WastedLocker Ransomware

Original Issue Date:-July 16, 2020
Virus Type:-Ransomware

It has been reported that a new ransomware, named as “WastedLocker” is spreading. The attack is mainly focused on U.S. located organizations of various industries including manufacturing, media, IT, healthcare and many more. The ransomware attack is attributed to infamous cybercriminal outfit “Evil Corp” that was earlier linked to some other dreadful cyber-attacks also.

Infection Mechanism:

The infection mechanism starts with a malicious JavaScript-based framework known as “SocGholish” delivered in a zipped file to the victim while visiting a compromised legitimate website. As reported, at least 150 compromised websites have been discovered. The zipped file contains malicious JavaScript, masquerading as browser update. Another JavaScript profiles the computer using various commands like whoami, net user, and net group and PowerShell is used to download additional scripts.

The next pivotal stage in this attack is to download and execute a loader from a domain being used to deliver Cobalt Strike threat emulation software. The loader also contains .NET injector. The injected payload, known as Cobalt Strike Beacon, can be used to inject other processes and along with several other tools it can steal credentials, escalate privileges, and move across the network. Attackers also search all computer objects in Active Directory database to locate Windows servers and hosts. Cobalt Strike is also used for credential dumping using “ProcDump”.

Before deploying ransomware, attackers disable Windows Defender across victim’s entire network using PowerShell scripts and legitimate tools. When all the payloads are deployed successfully, Windows Defender is disabled and services across the organization are stopped, Windows Sysinternals tool “PsExec” is used to launch WastedLocker ransomware itself that encrypts the victim’s data and deletes Windows shadow volumes to wipe backups and file snapshots to make recovery impossible.

In the recent attack as analyzed, the malware employs a command line interface to manage its flow of operations. It uses its arguments to encrypt specified directory or files on specified network resource, manipulates its services. Also it manipulates itself to launch from alternate NTFS stream with escalated administrative privilege to bybass UAC prompt to elevate integrity level.

For encrypting files, the operators of Trojan utilizes the combination of AES and RSA algorithms. It generates a unique 256 bit key and a 128 bit IV for encryption of each processed file using the AES-256 algorithm in CBC mode. The AES key, IV and the MD5 hash of the original content, as well as some auxiliary information, are encrypted with a public RSA key (4096 bit) embedded in the trojan’s body. The encryption result (base64 encoded) is saved in new file. Also for each encrypted file a new info file is created.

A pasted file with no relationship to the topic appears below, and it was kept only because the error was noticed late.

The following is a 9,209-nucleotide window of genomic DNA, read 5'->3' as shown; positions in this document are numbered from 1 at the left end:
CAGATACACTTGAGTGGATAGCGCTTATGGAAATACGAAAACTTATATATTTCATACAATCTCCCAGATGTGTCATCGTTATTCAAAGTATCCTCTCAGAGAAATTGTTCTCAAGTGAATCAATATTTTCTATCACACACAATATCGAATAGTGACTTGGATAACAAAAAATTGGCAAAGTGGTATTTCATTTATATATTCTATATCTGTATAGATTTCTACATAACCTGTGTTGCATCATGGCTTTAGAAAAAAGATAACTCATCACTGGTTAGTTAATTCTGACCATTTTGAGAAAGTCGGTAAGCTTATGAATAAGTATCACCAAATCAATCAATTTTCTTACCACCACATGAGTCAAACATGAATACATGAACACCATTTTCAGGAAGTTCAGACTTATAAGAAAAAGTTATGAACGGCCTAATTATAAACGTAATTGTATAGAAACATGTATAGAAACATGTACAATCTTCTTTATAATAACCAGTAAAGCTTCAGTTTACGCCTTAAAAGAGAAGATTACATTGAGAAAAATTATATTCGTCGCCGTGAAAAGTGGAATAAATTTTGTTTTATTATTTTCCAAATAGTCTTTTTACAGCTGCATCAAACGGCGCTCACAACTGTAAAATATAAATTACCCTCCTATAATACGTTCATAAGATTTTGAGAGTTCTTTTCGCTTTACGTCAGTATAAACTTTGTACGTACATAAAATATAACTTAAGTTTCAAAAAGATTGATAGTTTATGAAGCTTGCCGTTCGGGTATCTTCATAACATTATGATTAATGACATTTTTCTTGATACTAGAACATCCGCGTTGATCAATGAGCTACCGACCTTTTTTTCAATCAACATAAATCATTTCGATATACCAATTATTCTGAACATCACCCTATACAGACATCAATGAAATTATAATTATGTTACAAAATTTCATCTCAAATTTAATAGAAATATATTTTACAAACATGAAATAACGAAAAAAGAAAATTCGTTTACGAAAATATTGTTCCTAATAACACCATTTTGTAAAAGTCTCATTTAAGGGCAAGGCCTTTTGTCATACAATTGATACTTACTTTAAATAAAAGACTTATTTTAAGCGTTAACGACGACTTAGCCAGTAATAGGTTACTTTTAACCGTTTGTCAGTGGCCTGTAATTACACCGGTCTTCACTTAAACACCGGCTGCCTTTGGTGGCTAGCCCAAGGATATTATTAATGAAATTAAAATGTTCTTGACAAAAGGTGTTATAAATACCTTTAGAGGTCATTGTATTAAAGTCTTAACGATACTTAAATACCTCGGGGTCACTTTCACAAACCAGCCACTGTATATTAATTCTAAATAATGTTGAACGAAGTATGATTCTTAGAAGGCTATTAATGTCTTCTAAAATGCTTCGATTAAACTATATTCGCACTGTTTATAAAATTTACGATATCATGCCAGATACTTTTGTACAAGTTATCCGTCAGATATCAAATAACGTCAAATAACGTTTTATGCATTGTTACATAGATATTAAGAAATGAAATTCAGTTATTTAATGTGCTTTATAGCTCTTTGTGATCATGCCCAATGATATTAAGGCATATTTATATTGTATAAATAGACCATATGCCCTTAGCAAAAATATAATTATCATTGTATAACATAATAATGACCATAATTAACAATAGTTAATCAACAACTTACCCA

The threat actors behind this attack are highly experienced and this attack on victim’s network if unidentified and not addressed, can cause substantial damage.

Figure:1 WastedLocker attack chain (source: Symantec)


IP Address:



  • sodality[d0t]mandmsolicitorscom
  • advokat-hodonin[d0t]info/gate[d0t]php
  • penaz[d0t]info/gate[d0t]php
  • lgrarcosbann[d0t]club/index[d0t]php
  • cofeedback[d0t]com
  • consultane[d0t]com
  • feedbackgive[d0t]com
  • msoftwares[d0t]info
  • mwebsoft[d0t]com
  • net-giftshop[d0t]info
  • rostraffic[d0t]com
  • traffichi[d0t]com
  • typiconsult[d0t]com
  • websitesbuilder[d0t]info
  • backup[d0t]awarfaregaming[d0t]com
  • click[d0t]clickanalytics208[d0t]com
  • connect[d0t]clevelandskin[d0t]com
  • connect[d0t]clevelandskin[d0t]net
  • connect[d0t]clevelandskin[d0t]org
  • cushion[d0t]aiimss[d0t]com
  • link[d0t]easycounter210[d0t]com
  • rocket2[d0t]new10k[d0t]com
  • track[d0t]positiverefreshment[d0t]org


Countermeasures and Best practices for prevention:

  • Maintain appropriate Firewall policies to block malicious traffic entering the system/network. Enable a personal firewall on workstation.
  • Keep updated Antivirus/Antimalware software to detect any threat before it infects the system/network. Always scan the external drives/removable devices before use. Leverage anti-phishing solutions that help protect credentials and against malicious file downloads.
  • It is also important to keep web filtering tools updated.
  • Block the IP addresses of known malicious sites to prevent devices from being able to access them. Activate intelligent website blacklisting to block known bad websites.
  • Use limited privilege user on the computer or allow administrative access to systems with special administrative accounts for administrators.
  • Block websites hosting JavaScript miners both at the gateway and the endpoints.
  • Keep software and OS up-to-date so that attackers may not take advantages of or exploit known vulnerabilities.
  • Change default login credentials as they are readily available with attackers.
  • Avoid downloading files from untrusted websites.
  • Go beyond intrusion detection to protect servers with runtime memory protection
  • for critical applications and server workloads, ensuring a defense against actors who already have a grip on your server.
  • Disable Autorun and Autoplay policies.
  • Consider using application whitelists to prevent unknown executables from launching autonomously.
  • Delete the system changes made by the malware such as files created/ registry entries /services etc.
  • Monitor traffic generated from client machines to the domains and IP address mentioned in Installation section.
  • Disable unnecessary services on agency workstations and servers.